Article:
One of the smartest money moves that you can make is to increase by 1% the amount you save for retirement. Now that you’ve paid off your holiday bills, it’s time to reconsider your saving strategy and pay yourself and increase your savings by 1% over last year. Calculate the additional amount and have it deducted from your paycheck so you never see it. If you’re self-employed, have your bank increase your monthly deduction for savings. You won’t miss the money today and you’ll enjoy having more money in the future. Even a small increase can substantially inflate your nest egg over the years, particularly for younger savers who invest more aggressively. But even older, more conservative investors can benefit from this strategy, as the following examples clearly show:
An Extra Quarter-Million Dollars for a 19 year-old Making $30,000 per year
Tim is a 19 year-old high school graduate who manages a fast-food restaurant. He earns $30,000 a year and his employer offers a 100% match on the first 5% of his 401(k) plan contributions. Under his saving strategy Tim currently contributes 4% and decides to take full advantage of his employer’s matching program. His retirement plan is growing at an average of 8.5% per year. The additional percent of contribution with matching will net Tim approximately an extra $294,000 by age 65.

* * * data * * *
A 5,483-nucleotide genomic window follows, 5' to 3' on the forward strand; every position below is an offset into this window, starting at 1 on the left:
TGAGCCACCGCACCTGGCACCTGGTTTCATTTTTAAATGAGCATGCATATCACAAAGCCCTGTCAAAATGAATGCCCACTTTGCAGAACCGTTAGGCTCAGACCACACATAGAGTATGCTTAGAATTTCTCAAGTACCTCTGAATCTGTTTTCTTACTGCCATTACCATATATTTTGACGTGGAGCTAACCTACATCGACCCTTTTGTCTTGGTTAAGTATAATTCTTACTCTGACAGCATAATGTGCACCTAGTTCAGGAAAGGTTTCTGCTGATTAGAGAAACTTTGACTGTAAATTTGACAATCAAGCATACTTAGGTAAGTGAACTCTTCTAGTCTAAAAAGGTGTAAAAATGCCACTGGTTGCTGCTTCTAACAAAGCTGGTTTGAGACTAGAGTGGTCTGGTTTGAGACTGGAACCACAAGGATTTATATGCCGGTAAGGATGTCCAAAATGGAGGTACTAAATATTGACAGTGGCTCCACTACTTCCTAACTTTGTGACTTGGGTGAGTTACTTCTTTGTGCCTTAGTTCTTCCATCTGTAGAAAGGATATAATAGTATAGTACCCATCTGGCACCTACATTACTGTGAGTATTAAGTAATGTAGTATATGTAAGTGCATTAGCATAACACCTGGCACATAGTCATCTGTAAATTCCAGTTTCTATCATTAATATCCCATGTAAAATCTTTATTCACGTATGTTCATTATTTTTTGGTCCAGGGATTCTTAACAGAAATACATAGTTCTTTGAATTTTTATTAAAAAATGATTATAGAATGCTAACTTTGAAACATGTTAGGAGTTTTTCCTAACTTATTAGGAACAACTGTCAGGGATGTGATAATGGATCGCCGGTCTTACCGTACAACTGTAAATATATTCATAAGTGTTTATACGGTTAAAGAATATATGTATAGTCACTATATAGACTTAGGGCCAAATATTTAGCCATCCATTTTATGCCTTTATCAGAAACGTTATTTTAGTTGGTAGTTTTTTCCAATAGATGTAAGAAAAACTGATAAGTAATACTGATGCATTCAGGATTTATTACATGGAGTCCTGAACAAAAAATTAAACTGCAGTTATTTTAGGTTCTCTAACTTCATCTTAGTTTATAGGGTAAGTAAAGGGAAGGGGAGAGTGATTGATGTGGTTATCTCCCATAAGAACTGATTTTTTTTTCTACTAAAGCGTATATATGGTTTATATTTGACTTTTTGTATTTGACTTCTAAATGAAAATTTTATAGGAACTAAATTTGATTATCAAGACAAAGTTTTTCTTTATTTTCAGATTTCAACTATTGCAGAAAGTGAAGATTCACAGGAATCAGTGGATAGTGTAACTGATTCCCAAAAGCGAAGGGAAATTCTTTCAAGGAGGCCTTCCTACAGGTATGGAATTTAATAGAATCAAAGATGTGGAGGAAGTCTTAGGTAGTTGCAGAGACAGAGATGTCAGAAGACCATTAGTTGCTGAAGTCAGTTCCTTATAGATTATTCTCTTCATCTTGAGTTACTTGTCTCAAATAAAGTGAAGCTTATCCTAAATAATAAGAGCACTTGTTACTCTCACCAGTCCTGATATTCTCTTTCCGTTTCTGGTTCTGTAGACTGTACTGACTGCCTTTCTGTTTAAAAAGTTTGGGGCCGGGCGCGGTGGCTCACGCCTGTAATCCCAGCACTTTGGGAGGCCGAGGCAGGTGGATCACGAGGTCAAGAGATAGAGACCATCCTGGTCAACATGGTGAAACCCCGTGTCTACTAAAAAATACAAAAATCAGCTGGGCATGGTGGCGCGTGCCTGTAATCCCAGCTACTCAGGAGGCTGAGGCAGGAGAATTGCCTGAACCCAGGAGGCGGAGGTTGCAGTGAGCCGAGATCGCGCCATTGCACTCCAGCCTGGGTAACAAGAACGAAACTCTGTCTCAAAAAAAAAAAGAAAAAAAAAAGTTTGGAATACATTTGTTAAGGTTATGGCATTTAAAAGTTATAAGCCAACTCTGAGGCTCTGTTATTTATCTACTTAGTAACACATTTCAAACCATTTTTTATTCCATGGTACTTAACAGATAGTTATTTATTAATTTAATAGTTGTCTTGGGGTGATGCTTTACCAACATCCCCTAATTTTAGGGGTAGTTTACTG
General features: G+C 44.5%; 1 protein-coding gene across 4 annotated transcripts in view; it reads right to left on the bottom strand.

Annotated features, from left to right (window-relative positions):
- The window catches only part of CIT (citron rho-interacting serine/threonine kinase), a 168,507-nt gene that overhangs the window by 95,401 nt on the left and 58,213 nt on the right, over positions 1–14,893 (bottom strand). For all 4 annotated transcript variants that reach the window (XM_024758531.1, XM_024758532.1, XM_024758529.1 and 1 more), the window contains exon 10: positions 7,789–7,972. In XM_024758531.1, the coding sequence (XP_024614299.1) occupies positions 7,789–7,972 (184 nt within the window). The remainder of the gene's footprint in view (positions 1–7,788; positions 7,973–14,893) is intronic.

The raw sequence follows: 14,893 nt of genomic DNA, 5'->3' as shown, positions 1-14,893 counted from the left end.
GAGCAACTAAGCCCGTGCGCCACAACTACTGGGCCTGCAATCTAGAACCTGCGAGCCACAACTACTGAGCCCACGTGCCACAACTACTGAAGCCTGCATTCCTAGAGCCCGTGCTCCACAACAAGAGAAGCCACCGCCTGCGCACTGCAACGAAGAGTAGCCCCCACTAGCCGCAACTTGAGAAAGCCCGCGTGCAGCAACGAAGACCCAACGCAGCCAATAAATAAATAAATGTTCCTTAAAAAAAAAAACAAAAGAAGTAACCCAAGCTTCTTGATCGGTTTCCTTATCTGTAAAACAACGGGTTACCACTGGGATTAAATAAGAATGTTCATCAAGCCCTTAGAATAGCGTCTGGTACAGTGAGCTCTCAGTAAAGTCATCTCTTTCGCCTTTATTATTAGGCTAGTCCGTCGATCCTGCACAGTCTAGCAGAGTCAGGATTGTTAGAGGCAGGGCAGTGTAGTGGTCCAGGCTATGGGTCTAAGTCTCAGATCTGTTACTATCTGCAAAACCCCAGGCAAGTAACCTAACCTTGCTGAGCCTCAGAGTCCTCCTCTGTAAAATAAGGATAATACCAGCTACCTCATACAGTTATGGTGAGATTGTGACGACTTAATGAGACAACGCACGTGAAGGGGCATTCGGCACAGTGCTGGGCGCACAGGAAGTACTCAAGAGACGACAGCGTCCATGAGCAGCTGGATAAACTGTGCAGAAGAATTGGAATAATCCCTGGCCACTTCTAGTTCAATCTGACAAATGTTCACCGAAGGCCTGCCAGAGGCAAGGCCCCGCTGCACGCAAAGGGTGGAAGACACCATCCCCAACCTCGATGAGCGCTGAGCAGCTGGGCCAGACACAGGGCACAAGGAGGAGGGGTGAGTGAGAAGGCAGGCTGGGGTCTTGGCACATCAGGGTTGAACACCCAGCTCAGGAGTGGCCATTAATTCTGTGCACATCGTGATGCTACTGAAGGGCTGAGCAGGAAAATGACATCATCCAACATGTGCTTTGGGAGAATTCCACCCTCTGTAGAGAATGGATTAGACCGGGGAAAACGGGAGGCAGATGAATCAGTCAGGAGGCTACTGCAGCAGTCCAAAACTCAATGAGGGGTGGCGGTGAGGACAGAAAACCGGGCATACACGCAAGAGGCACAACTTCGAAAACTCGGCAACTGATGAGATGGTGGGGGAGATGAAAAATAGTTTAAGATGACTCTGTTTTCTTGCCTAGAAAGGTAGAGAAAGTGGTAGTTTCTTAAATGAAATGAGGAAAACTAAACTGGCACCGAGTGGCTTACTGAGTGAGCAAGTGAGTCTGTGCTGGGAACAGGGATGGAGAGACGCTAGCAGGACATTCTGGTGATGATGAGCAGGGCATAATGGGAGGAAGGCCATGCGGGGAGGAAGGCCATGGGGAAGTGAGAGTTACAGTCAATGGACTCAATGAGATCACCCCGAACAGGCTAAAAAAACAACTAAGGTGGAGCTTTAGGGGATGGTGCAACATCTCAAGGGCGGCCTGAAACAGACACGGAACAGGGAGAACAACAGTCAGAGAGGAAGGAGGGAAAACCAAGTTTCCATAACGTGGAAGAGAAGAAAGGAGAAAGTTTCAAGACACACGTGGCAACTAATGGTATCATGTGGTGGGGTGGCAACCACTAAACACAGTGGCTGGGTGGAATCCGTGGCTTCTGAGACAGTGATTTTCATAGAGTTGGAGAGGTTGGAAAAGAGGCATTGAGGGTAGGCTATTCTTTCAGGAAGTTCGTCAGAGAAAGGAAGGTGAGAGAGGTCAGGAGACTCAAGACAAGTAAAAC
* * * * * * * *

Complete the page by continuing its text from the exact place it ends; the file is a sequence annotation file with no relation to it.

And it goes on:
Over a Million Dollars for a 28 year old making $75,000 per year
Mary is a 28 year old college professor who plans to work until age 65. She is currently socking away 10% of her $75,000 salary into her university’s 403(b) plan. She is currently investing her plan in an aggressive portfolio that has averaged 10% growth per year over time. If she would change her saving strategy by raising her contribution level by 1%, she will add nearly a whopping quarter of a million additional dollars to her retirement plan over the next 37 years.
An Extra $6,000 for a 52 year-old making $50,000 per year
Frank is 52 years old and plans to retire at age 60. He is currently contributing 5% of his $50,000 salary into his company’s 401(k) plan and increases his contribution level by 1% in 2012. The investments in his 401(k) plan are growing at about 5 percent per year on average. The additional percent of income will net him approximately another $4,775 over the next 8 years. If he can wait for another 5 years before taking any distributions, then this will grow to nearly $6,100.
Of course, there are several variables that will determine the amount of difference that an additional 1% contribution will make in your plan balance, such as the rate of growth of the investments in the plan and the number of years until retirement. One of the best decisions in changing the saving strategy is to remember that matching contributions by the employer will substantially increase your return. For more information on how you can save most effectively for retirement, contact your financial advisor or company human resources representative or retirement plan consultant.